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My hospital’s new “smoke-free” policy

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My hospital recently implemented a smoke-free policy that is supposed to go into full effect this summer. This policy will make us a completely smoke free campus and no one is excluded. The policy includes  patients, visitors and staff. In preparation for this big change the hospital has started various programs to help staff cease and desist smoking.

I read once that respiratory therapists and firefighters have the highest smoking rates, although I don’t know if that still holds true. I do know, however, that I am personally repulsed by the smell of stagnant nicotine on someone…even when I am not a sick patient!

I have noticed a positive trend towards staff trying to quit smoking. Most have been pretty successful. Many have quit for various reasons such as getting pregnant, just knowing about the health hazards, chronic or acute illness and the like. I am curious how well the absolutely no smoking ever on campus is going to turn out.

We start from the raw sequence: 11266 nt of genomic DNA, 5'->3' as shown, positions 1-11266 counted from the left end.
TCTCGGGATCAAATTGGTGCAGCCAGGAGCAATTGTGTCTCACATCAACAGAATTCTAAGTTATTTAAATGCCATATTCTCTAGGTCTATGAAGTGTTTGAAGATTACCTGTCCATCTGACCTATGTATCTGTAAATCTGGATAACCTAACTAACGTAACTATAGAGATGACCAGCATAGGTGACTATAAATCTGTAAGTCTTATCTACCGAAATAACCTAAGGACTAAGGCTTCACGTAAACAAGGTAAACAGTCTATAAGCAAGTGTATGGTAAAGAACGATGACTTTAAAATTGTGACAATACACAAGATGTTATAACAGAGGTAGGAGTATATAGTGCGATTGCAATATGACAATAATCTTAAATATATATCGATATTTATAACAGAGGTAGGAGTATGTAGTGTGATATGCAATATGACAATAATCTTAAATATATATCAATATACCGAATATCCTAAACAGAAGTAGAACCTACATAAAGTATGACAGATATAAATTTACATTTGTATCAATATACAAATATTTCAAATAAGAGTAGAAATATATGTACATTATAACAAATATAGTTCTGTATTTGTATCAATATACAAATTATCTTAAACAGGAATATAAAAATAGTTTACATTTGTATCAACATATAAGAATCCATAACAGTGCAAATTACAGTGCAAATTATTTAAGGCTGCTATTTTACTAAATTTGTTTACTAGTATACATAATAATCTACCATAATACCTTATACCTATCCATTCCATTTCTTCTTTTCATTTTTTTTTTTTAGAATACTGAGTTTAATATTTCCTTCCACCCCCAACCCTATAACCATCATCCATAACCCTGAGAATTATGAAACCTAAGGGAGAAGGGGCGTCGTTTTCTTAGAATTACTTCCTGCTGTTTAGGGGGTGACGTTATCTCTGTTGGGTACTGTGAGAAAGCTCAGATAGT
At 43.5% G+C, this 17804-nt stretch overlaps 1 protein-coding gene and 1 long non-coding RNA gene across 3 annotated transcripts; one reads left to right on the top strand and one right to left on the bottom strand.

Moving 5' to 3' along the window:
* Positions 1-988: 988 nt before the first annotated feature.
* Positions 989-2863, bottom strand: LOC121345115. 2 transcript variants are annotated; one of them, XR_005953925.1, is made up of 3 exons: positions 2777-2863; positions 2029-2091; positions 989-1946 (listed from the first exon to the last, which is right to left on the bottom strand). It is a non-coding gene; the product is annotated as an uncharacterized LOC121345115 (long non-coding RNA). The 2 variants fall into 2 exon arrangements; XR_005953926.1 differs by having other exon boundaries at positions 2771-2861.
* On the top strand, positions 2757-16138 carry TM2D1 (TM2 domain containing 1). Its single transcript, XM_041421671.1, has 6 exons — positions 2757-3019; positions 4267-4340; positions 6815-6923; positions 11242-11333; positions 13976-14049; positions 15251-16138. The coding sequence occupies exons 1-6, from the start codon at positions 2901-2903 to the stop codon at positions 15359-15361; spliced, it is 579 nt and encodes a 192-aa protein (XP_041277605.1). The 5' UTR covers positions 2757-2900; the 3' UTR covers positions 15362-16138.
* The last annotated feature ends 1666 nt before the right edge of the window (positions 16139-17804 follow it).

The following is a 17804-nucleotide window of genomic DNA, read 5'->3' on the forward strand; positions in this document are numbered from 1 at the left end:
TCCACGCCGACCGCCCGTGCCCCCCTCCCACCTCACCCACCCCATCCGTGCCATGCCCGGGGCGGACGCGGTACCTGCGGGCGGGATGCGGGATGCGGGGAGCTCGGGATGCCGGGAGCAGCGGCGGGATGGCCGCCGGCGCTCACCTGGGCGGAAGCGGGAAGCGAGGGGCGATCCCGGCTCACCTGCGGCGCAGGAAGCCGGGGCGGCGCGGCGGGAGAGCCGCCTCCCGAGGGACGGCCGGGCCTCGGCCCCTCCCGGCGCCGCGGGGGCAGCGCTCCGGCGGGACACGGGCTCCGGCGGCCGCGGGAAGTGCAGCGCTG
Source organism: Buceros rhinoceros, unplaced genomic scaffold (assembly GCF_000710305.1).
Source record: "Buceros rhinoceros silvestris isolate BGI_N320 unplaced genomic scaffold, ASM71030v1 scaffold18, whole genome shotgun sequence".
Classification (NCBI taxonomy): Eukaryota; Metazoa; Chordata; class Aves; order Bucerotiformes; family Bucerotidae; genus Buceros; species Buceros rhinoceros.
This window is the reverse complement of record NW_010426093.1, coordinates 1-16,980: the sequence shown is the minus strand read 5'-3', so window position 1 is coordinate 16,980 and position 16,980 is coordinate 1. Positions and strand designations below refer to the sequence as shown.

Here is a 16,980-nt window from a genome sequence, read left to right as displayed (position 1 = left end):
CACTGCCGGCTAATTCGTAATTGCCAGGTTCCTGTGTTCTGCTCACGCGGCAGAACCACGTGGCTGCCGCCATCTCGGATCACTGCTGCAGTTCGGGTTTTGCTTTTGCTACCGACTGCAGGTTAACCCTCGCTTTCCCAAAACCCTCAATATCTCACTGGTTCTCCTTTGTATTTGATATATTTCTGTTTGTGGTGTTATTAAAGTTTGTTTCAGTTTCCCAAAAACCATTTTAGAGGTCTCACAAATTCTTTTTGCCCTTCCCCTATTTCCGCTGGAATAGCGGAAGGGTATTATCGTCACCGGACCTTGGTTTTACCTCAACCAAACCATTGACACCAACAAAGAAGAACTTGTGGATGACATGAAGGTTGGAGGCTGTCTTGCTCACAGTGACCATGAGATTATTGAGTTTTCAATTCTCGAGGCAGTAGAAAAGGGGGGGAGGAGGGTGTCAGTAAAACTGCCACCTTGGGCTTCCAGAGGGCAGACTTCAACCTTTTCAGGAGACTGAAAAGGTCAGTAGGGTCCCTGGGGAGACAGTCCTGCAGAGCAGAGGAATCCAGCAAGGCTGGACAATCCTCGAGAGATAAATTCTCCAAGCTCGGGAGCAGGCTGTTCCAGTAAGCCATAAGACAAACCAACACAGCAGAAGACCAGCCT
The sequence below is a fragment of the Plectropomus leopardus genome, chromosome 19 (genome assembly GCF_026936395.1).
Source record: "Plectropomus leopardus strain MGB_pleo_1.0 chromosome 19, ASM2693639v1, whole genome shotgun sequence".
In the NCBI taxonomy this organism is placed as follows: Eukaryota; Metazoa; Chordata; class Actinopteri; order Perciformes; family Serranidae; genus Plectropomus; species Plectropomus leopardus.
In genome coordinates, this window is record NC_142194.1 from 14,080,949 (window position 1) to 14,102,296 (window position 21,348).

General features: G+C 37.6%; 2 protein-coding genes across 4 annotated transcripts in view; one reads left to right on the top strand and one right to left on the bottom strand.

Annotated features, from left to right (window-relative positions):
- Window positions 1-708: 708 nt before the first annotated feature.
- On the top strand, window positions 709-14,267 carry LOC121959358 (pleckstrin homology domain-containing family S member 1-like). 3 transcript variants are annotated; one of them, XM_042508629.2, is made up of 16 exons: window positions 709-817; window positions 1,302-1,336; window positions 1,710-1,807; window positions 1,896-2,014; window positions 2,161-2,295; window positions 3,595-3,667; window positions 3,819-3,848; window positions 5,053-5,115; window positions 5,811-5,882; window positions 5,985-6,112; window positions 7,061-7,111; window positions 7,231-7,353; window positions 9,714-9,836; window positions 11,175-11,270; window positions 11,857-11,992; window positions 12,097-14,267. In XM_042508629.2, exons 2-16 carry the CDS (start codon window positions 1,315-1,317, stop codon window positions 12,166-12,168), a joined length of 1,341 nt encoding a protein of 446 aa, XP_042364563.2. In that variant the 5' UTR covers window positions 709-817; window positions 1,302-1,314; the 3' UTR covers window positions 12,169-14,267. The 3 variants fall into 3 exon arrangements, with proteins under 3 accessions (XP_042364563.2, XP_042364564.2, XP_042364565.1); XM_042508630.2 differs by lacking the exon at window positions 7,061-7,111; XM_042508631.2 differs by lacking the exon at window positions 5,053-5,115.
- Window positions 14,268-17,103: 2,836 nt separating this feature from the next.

This will, of course, eliminate the beloved “smoke break.” Although, I have taken a liking to enjoying my own version of a smoke break which I creatively call a “non-smoke break.” Why should smokers have all the fun? But if we don’t have smoking anymore, maybe we can have other types of unofficial breaks, like “latte breaks” (coffee is so vintage), or “Peanut M&M breaks” or “Turtle Racing breaks.” Think of how much more fun we could have at work, how much healthier we would be and how much more we would enjoy coming back to work! Just don’t eat too many M&Ms! That might create a whole other kind of addiction!!!

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Rebekah Child

Rebekah Child attended the University of Southern California for her bachelor's in nursing and decided to brave the academic waters and return for her master's in nursing education, graduating in 2003 from Mount St. Mary's. Rebekah has also taught nursing clinical and theory at numerous Southern California nursing schools and has been an emergency nurse since 2002. She is currently one of the clinical educators for an emergency department in Southern California and a student (again!) in the doctoral program at the University of California, Los Angeles.